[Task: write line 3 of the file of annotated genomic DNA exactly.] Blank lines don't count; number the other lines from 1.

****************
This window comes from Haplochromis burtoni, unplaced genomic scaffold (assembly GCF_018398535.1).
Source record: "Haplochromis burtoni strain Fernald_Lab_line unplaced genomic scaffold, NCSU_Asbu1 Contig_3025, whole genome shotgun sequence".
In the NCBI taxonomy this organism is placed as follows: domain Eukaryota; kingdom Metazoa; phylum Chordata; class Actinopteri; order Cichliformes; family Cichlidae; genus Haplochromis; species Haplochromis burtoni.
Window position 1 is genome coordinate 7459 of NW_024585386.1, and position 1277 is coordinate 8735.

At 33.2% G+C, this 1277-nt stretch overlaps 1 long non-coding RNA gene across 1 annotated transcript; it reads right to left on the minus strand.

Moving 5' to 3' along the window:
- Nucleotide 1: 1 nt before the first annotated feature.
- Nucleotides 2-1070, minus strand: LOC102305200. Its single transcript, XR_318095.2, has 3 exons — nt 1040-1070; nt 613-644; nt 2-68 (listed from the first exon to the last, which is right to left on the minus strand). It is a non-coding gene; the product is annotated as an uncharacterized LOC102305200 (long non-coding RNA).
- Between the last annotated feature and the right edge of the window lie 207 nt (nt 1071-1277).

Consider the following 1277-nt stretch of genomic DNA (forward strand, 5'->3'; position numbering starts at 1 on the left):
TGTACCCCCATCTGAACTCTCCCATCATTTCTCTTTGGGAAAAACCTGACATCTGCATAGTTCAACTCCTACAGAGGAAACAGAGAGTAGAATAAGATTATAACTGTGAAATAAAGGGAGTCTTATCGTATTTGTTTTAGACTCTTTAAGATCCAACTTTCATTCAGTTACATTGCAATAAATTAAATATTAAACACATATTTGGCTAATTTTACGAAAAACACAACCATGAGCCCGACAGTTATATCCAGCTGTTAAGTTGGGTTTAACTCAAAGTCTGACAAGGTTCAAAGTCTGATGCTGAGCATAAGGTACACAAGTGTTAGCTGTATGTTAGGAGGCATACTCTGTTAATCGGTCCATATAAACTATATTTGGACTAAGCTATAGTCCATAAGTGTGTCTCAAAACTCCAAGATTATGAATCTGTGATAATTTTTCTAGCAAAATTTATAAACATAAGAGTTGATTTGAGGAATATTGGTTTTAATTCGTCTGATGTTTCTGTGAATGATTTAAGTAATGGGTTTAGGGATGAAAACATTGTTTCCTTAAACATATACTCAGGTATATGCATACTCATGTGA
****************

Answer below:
In the NCBI taxonomy this organism is placed as follows: domain Eukaryota; kingdom Metazoa; phylum Chordata; class Actinopteri; order Cichliformes; family Cichlidae; genus Haplochromis; species Haplochromis burtoni.